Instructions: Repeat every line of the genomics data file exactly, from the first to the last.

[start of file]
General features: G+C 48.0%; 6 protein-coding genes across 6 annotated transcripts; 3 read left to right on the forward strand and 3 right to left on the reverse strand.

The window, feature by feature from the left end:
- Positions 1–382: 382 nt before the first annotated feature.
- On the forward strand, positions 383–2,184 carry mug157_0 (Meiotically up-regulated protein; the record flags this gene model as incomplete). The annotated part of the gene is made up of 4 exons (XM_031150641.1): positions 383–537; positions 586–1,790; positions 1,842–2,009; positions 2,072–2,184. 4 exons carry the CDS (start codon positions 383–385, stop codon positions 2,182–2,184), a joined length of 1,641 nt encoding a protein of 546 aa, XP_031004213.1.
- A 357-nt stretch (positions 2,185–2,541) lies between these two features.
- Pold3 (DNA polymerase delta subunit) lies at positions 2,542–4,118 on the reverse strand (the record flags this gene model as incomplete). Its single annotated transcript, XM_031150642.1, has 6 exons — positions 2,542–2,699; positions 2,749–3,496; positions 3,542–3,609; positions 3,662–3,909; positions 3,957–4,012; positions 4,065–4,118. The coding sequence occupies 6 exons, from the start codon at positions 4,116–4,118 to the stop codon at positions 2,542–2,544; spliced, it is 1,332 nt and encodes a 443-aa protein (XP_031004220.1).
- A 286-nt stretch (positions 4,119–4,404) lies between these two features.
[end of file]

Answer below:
General features: G+C 48.0%; 6 protein-coding genes across 6 annotated transcripts; 3 read left to right on the forward strand and 3 right to left on the reverse strand.

The window, feature by feature from the left end:
- Positions 1–382: 382 nt before the first annotated feature.
- On the forward strand, positions 383–2,184 carry mug157_0 (Meiotically up-regulated protein; the record flags this gene model as incomplete). The annotated part of the gene is made up of 4 exons (XM_031150641.1): positions 383–537; positions 586–1,790; positions 1,842–2,009; positions 2,072–2,184. 4 exons carry the CDS (start codon positions 383–385, stop codon positions 2,182–2,184), a joined length of 1,641 nt encoding a protein of 546 aa, XP_031004213.1.
- A 357-nt stretch (positions 2,185–2,541) lies between these two features.
- Pold3 (DNA polymerase delta subunit) lies at positions 2,542–4,118 on the reverse strand (the record flags this gene model as incomplete). Its single annotated transcript, XM_031150642.1, has 6 exons — positions 2,542–2,699; positions 2,749–3,496; positions 3,542–3,609; positions 3,662–3,909; positions 3,957–4,012; positions 4,065–4,118. The coding sequence occupies 6 exons, from the start codon at positions 4,116–4,118 to the stop codon at positions 2,542–2,544; spliced, it is 1,332 nt and encodes a 443-aa protein (XP_031004220.1).
- A 286-nt stretch (positions 4,119–4,404) lies between these two features.